The Bridge: Quaker Hill

Harold Hart Crane 1899 (Garrettsville, Ohio) – 1932 (Gulf of Mexico)

Perspective never withers from their eyes;   
They keep that docile edict of the Spring
That blends March with August Antarctic skies:   
These are but cows that see no other thing   
Than grass and snow, and their own inner being   
Through the rich halo that they do not trouble   
Even to cast upon the seasons fleeting
Though they should thin and die on last year’s stubble.

And they are awkward, ponderous and uncoy . . .   
While we who press the cider mill, regarding them—
We, who with pledges taste the bright annoy   
Of friendship’s acid wine, retarding phlegm,
Shifting reprisals (’til who shall tell us when
The jest is too sharp to be kindly?) boast
Much of our store of faith in other men
Who would, ourselves, stalk down the merriest ghost.

Above them old Mizzentop, palatial white   
Hostelry—floor by floor to cinquefoil dormer   
Portholes the ceilings stack their stoic height.   
Long tiers of windows staring out toward former   
Faces—loose panes crown the hill and gleam   
At sunset with a silent, cobwebbed patience . . .   

See them, like eyes that still uphold some dream   
Through mapled vistas, cancelled reservations!

High from the central cupola, they say
One’s glance could cross the borders of three states;   
But I have seen death’s stare in slow survey   
From four horizons that no one relates . . .   
Weekenders avid of their turf-won scores,
Here three hours from the semaphores, the Czars
Of golf, by twos and threes in plaid plusfours   
Alight with sticks abristle and cigars.

This was the Promised Land, and still it is
To the persuasive suburban land agent
In bootleg roadhouses where the gin fizz
Bubbles in time to Hollywood’s new love-nest pageant.   
Fresh from the radio in the old Meeting House   
(Now the New Avalon Hotel) volcanoes roar
A welcome to highsteppers that no mouse
Who saw the Friends there ever heard before.

What cunning neighbors history has in fine!   
The woodlouse mortgages the ancient deal   
Table that Powitzky buys for only nine-   
Ty-five at Adams’ auction,—eats the seal,   
The spinster polish of antiquity . . .   
Who holds the lease on time and on disgrace?   
What eats the pattern with ubiquity?
Where are my kinsmen and the patriarch race?

The resigned factions of the dead preside.   
Dead rangers bled their comfort on the snow;   
But I must ask slain Iroquois to guide
Me farther than scalped Yankees knew to go:   
Shoulder the curse of sundered parentage,   
Wait for the postman driving from Birch Hill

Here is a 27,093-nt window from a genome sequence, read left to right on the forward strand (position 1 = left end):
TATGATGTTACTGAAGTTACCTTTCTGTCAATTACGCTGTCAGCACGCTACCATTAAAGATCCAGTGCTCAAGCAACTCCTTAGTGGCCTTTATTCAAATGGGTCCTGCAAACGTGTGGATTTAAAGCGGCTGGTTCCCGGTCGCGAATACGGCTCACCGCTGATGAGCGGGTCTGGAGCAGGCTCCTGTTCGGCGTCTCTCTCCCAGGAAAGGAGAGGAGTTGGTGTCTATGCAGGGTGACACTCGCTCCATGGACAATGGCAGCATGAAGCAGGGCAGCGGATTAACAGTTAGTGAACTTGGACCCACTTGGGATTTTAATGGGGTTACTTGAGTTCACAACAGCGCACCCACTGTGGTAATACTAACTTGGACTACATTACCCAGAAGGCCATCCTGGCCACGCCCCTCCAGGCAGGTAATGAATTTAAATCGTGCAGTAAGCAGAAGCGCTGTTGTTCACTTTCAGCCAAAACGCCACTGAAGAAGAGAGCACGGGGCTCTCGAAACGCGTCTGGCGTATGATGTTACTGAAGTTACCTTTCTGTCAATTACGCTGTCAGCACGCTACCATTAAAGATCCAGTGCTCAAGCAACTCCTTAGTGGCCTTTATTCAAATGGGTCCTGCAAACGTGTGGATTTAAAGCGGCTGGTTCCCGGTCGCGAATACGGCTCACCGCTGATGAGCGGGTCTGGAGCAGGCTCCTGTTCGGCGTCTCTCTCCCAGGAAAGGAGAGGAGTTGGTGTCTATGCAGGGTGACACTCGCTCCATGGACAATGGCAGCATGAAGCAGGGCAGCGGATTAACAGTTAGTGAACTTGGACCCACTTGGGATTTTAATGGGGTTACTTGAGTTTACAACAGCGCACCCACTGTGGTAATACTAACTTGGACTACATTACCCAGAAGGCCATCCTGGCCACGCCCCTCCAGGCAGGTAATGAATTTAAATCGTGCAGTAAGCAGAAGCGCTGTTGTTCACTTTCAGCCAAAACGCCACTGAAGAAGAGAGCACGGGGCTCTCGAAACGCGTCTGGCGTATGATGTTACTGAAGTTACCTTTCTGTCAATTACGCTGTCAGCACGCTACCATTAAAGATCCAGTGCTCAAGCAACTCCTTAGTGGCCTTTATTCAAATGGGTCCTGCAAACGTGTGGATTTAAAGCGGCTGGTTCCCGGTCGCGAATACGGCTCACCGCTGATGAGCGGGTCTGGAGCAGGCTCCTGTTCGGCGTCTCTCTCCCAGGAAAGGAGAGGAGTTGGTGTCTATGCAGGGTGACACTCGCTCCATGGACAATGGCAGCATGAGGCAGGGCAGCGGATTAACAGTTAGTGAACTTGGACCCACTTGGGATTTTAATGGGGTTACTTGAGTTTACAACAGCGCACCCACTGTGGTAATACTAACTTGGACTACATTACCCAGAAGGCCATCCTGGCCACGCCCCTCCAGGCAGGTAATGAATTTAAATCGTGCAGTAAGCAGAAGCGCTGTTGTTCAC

With birthright by blackmail, the arrant page   
That unfolds a new destiny to fill . . . .   

So, must we from the hawk’s far stemming view,   
Must we descend as worm’s eye to construe   
Our love of all we touch, and take it to the Gate
As humbly as a guest who knows himself too late,
His news already told? Yes, while the heart is wrung,
Arise—yes, take this sheaf of dust upon your tongue!
In one last angelus lift throbbing throat—
Listen, transmuting silence with that stilly note

Of pain that Emily, that Isadora knew!
While high from dim elm-chancels hung with dew,
That triple-noted clause of moonlight—
Yes, whip-poor-will, unhusks the heart of fright,
Breaks us and saves, yes, breaks the heart, yet yields
That patience that is armour and that shields
Love from despair—when love forsees the end—
Leaf after autumnal leaf
                                    break off,

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Submitted on May 13, 2011

Modified on March 05, 2023

2:46 min read

Quick analysis:

Scheme ababbcbc bdxdefef ghghix ix jkjkxlal mnmnopop qrqrstst uvuvxwxw xxyyzz1 1 xxgg2 2 3 xx3 3
Closest metre Iambic pentameter
Characters 3,490
Words 555
Stanzas 10
Stanza Lengths 8, 8, 6, 2, 8, 8, 8, 8, 8, 11

Harold Hart Crane

Harold Hart Crane was an American poet. Finding both inspiration and provocation in the poetry of T. S. Eliot, Crane wrote modernist poetry that was difficult, highly stylized, and ambitious in its scope. In his most ambitious work, The Bridge, Crane sought to write an epic poem, in the vein of The Waste Land, that expressed a more optimistic view of modern, urban culture than the one that he found in Eliot's work. In the years following his suicide at the age of 32, Crane has been hailed by playwrights, poets, and literary critics alike (including Robert Lowell, Derek Walcott, Tennessee Williams, and Harold Bloom), as being one of the most influential poets of his generation.  more…

All Harold Hart Crane poems | Harold Hart Crane Books

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